Every winter I have to increase the up/down force on my Craftsman 1/2 HP Garage Door opener to prevent the exact symptoms you describe. I've never had a problem at 50 degrees, but once it hits the 30's it's time for an adjustment. In the spring, I turn it back down as part of my spring chores.
BTW - you didn't say how old your GDO is - mine's over 20 YO.
Add pictures here
<% if( /^image/.test(type) ){ %>
<% } %>
<%-name%>
Add image file
Upload
EXT wrote:

It's what you're used to.
Here in Houston, it snows - mayber a quarter inch - once every ten years. They close the schools, freeways, everything. People stock up on canned goods and huddle in the family room wearing everything they own. Prayers are not uncommon. Visitors from the North giggle uncontrollably.
When a hurricane approaches, we stock up on beer and Strawberry PopTarts and invite the neighbors for a party. Our northern visitors look down and say "Feet, make tracks!"
Add pictures here
<% if( /^image/.test(type) ){ %>
<% } %>
<%-name%>
Add image file
Upload
"HeyBub" wrote

LOL! It's true though!
That said, my area tomorrow is testing the emergency evacuation routes again. Norfolk area has one major problem. There's really only one main way out. In a hurricane, the tunnels and bridges arent usable so they change I-64 to entirely westbound all the way to the Richmond beltway. Even with that, if you don't get out before the storm starts, you can't use that route. It's thickly treelined and only dual lane along long sections of it between us and Richmond.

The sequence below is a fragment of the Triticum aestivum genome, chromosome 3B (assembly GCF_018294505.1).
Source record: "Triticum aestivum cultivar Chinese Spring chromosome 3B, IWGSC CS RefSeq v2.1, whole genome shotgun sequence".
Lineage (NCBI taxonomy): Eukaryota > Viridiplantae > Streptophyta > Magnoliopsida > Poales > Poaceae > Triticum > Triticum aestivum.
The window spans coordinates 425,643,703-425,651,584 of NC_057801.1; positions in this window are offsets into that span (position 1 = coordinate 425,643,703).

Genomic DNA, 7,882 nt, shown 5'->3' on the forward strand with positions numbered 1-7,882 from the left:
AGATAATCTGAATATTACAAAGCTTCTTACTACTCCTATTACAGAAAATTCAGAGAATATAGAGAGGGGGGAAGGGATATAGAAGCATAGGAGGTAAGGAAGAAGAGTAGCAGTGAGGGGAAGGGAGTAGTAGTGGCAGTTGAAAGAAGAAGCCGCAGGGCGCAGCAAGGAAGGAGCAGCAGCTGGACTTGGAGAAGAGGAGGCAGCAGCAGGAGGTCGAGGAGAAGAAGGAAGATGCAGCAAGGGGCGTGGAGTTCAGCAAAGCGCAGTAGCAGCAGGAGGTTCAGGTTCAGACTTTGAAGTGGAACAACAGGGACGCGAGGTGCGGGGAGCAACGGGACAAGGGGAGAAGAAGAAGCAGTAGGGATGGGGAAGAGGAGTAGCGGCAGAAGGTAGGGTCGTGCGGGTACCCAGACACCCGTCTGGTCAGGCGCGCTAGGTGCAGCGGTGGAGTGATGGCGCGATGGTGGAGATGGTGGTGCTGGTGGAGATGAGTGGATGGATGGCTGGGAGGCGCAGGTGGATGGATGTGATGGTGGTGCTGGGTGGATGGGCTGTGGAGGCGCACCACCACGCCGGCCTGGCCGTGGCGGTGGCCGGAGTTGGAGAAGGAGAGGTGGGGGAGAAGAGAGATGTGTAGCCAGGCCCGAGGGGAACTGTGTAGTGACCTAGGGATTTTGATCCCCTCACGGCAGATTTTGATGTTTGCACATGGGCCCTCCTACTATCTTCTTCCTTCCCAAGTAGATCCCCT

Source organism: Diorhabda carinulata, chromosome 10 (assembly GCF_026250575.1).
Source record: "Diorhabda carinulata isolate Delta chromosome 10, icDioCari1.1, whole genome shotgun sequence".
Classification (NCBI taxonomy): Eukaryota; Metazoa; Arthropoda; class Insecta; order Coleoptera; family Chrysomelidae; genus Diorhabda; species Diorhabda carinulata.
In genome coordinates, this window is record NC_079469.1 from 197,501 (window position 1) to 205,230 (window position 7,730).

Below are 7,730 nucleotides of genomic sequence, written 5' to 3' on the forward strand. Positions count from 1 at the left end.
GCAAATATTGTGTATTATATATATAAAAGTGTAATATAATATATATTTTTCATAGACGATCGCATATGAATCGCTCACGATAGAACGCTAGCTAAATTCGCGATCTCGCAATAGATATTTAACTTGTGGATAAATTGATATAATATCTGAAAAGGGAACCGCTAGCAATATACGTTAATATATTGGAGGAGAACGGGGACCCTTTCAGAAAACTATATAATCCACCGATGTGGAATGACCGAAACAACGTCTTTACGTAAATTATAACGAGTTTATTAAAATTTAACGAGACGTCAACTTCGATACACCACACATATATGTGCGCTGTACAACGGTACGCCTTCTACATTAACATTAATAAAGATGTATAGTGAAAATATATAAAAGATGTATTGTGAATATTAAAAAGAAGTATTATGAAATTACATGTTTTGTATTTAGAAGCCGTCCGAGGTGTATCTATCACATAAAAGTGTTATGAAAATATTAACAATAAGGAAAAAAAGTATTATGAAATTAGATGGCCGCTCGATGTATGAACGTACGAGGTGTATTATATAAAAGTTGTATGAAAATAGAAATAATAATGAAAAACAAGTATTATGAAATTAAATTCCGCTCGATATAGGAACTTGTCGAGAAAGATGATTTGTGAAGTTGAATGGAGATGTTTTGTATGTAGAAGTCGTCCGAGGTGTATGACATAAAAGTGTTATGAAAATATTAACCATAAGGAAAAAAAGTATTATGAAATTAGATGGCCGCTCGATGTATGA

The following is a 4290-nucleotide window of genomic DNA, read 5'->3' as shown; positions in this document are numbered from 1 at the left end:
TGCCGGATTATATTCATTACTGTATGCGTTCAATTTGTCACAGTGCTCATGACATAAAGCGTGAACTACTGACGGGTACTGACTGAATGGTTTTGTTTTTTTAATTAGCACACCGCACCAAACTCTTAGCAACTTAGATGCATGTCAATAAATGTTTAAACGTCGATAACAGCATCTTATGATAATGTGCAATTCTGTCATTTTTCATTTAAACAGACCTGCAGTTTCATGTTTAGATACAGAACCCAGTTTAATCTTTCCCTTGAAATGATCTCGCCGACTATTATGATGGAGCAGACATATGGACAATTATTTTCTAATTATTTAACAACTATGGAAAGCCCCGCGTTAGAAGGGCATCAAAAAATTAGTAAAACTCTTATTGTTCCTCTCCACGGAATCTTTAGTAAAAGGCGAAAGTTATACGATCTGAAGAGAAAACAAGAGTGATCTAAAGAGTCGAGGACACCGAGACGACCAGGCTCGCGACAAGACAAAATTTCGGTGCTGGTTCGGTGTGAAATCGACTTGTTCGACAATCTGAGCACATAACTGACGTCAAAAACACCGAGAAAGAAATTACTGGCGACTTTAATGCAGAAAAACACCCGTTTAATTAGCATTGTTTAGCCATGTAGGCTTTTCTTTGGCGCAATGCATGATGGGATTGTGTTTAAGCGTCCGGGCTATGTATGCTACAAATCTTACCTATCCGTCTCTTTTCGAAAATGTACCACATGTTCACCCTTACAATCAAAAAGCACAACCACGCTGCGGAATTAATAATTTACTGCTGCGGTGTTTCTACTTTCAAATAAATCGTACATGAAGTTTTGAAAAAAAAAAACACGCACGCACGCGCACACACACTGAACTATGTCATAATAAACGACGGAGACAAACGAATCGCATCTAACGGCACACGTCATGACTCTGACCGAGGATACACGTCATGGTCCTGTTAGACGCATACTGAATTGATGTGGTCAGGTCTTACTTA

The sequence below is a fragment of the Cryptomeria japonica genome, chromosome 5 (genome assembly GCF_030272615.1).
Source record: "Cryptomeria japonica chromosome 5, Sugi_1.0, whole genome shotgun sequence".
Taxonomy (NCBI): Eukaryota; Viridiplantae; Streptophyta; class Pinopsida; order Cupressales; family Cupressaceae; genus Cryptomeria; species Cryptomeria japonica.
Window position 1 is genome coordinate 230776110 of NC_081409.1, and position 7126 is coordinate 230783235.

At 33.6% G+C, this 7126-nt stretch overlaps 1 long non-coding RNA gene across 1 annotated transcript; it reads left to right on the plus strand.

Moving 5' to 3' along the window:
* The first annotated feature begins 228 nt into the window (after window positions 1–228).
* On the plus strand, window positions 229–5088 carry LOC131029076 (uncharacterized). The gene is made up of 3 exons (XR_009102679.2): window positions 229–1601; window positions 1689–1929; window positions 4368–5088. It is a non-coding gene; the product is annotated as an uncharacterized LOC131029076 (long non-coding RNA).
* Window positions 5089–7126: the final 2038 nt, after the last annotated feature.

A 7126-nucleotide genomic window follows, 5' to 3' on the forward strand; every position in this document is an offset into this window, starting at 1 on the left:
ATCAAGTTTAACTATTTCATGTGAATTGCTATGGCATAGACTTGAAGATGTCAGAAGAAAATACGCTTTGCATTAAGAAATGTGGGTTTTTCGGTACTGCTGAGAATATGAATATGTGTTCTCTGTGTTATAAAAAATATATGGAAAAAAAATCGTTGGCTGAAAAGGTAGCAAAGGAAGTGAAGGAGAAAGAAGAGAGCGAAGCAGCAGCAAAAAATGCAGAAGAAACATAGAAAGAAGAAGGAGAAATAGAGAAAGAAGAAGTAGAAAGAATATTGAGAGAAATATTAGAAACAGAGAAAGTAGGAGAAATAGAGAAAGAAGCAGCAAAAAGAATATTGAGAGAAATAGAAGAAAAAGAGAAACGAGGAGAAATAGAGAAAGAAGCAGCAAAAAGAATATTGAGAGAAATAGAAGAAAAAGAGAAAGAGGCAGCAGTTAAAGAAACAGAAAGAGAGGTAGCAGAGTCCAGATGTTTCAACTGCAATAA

Katrina was bad, but a cat 5 here will catch a huge metro area unable to evacuate at all. A locally well known problem. We'd need 4 days I think they said. Me, I'd dive off to route 58 which is less treelined so less apt to be blocked. Smaller though, single lane each way.
I've ridden several out here and up to Cat3, it's just a few down trees and no power. Makes a mess of getting around, but there only 2 trees I have to worry about. If we all sleep in the master bedroom or livingroom, we are well out of where they can hurt us. Did that last time. I think that was Floyd.
Add pictures here
<% if( /^image/.test(type) ){ %>
<% } %>
<%-name%>
Add image file
Upload
EXT wrote:

Lubrication may not be the key. A 50 Fahrenheit degree change can bring about dimensional changes sufficient to cause binding, etc.
Boden
Add pictures here
<% if( /^image/.test(type) ){ %>
<% } %>
<%-name%>
Add image file
Upload
Boden wrote:

Didn't say that two days ago?
Lou
Add pictures here
<% if( /^image/.test(type) ){ %>
<% } %>
<%-name%>
Add image file
Upload
The colder it gets, the thicker the grease gets, and the more force needed to open it. You may have to adjust the up/down force on the opener to compensate for the thick grease.

Add pictures here
<% if( /^image/.test(type) ){ %>
<% } %>
<%-name%>
Add image file
Upload

Site Timeline

HomeOwnersHub.com is a website for homeowners and building and maintenance pros. It is not affiliated with any of the manufacturers or service providers discussed here. All logos and trade names are the property of their respective owners.